Prime Minister Stephen Harper likely hopes Wednesday's throne speech can help change the channel on a number of damaging Conservative controversies.
But Rick Mercer wants Canadians to remember that a common thread in those scandals is Harper himself.
On Tuesday night, the CBC comedian reflected on how much things have changed since questions first surfaced about the housing claims of Senator Mike Duffy.
"Turns out his official residence is somewhere in the prime minister's lower colon," Mercer quipped.
Since then, Mercer said, Harper's universe has unraveled because of the people he promoted to key positions.
Senators Pamela Wallin and Patrick Brazeau left the Tory caucus in scandal, Harper's chief of staff, Nigel Wright, resigned in disgrace, his former parliamentary secretary, Dean Del Mastro, was "charged with election fraud," and fresh questions about Senator Carolyn Stewart Olsen's expenses were brought to light by HuffPost Canada.
"It should be statistically impossible to appoint that many train wrecks," Mercer said.
"Serious question: Has anyone checked the Prime Minister's Office for lead pipes because it's like everyone close to that man has brain damage. Their moral compass has been destroyed. I'm mostly worried that it could be contagious because if it is airborne, we are in serious trouble."
Mercer then pondered a question many Canadians ask whenever our politicians misbehave : What if average citizens acted that way?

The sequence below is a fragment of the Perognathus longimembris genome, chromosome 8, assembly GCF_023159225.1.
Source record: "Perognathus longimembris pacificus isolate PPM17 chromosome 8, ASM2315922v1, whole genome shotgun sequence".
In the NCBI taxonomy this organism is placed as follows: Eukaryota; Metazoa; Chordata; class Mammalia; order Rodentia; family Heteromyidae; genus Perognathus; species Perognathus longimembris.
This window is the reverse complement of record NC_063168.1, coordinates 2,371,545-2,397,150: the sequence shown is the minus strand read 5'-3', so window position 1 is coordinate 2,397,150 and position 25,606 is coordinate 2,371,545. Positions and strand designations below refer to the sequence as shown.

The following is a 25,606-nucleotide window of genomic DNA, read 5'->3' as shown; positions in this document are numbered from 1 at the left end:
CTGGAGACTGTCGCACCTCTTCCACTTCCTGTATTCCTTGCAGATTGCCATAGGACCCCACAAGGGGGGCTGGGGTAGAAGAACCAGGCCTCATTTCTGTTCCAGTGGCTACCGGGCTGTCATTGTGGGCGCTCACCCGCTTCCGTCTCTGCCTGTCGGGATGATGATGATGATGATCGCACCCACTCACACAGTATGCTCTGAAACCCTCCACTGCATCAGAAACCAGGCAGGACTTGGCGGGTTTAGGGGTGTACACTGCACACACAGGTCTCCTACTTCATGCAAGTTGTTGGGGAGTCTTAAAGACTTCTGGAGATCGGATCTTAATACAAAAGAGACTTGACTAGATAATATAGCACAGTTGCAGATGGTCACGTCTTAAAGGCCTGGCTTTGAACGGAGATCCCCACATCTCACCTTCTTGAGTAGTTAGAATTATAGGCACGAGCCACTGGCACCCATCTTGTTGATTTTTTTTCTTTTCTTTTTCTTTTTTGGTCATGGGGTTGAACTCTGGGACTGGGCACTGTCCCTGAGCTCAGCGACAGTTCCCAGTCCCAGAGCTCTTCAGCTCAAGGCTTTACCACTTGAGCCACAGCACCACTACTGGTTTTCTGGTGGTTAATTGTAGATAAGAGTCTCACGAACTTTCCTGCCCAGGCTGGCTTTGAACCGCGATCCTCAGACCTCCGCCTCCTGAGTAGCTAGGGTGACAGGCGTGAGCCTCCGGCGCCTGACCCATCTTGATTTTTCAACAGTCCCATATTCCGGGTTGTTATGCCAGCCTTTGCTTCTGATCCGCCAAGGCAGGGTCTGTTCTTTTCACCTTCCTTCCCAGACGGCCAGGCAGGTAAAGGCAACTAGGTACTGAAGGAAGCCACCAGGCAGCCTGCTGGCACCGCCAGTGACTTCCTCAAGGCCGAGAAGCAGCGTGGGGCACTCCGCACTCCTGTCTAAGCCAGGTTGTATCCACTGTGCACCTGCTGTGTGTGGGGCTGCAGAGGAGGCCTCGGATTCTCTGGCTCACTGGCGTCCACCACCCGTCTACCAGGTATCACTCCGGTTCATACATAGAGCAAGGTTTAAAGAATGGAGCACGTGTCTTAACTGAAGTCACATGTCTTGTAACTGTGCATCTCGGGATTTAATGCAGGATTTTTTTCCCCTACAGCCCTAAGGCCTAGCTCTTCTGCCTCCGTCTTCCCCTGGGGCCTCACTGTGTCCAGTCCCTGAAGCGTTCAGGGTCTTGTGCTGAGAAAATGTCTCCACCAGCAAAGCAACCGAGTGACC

"All hell would break loose. Suddenly people would start stealing from their employers and their churches, and they would become convinced that the normal rules do not apply to them," he said. "Red lights and green lights would be meaningless."
All this leads Mercer to conclude it could be time for some drastic measures.
"Normally, when a group of people start to exhibit bizarre symptoms in a cluster, health officials are called in. So never mind the RCMP — it's time for a quarantine," he said.
This is the second week in a row that Mercer has torn a strip off Harper. Last Tuesday, Mercer criticized the prime minister for proroguing Parliament and dodging questions from journalists.
"I looked into it and compared to other world leaders, Hugo Chavez has answered more questions from the press than Stephen Harper in the last six months and Chavez died seven months ago," he said.
While NDP Leader Tom Mulcair and Liberal Leader Justin Trudeau are probably chomping at the bit to challenge Harper in question period again, it seems the toughest shots this fall could be coming from the guy ranting in the alley.
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